I think SuperShuttle has a vendetta against me. Last May, as I was heading off to Europe, I waited patiently in front of my building for the familiar blue van to pull up and whisk me off to the airport, but it never materialized. I kept getting texts from them saying they were outside my apartment waiting for me, but they were simply not there. I kept telling them I was in front of my building. They kept telling me I was simply not there. And then they said they had waited long enough and had to get their other passengers to the airport and were leaving. How do you leave if you’ve never arrived?
One of my dearest friends in the world is Maggi, an 86-year old woman I met back in 1976 in my Freshman English class at college. A housewife and mother of two, Maggi was born in Belfast, Northern Island and moved to Massachusetts when she married an American in the 1950s. Maggi is a rather famous storyteller who shares traditional folk tales, sentimental and thought-provoking reminiscences of her childhood in Belfast, and traditional folk songs and rhymes. She has performed all across the U.S. and in Britain, has won many prestigious awards in the folk world and recently published a book of her stories, Belfast Girl.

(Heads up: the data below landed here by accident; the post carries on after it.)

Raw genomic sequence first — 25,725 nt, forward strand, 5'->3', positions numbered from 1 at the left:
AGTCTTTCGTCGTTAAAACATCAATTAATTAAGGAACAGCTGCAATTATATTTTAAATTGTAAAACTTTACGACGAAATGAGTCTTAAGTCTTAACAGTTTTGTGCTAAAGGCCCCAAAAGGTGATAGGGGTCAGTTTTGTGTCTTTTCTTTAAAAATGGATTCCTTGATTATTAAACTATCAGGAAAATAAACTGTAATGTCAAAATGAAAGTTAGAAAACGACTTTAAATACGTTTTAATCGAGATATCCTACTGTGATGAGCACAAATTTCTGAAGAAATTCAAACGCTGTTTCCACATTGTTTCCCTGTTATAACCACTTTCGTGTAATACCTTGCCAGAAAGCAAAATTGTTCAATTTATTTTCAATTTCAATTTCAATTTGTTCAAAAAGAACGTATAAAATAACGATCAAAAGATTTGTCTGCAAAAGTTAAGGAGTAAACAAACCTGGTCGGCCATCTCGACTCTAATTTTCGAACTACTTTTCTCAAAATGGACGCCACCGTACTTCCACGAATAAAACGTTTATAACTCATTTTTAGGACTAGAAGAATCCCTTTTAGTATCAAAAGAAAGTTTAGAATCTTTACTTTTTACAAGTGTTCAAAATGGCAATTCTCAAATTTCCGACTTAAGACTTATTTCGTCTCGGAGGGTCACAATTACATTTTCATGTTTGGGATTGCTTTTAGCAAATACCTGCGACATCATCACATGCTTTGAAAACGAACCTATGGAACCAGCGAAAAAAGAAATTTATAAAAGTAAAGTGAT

My first visit to Scotland had been a brief trip with my dear friend Carol in 1986 during which we drove up from London to see Yorkshire and the Lake District of northern England, and then crossed Hadrian’s Wall to see a bit of southern Scotland. Though brief, that trip held memories of rolling green hills, rainbows, more sheep than you could shake a stick at, afternoon teas and a hospitable people with a wonderful sense of humor and irony.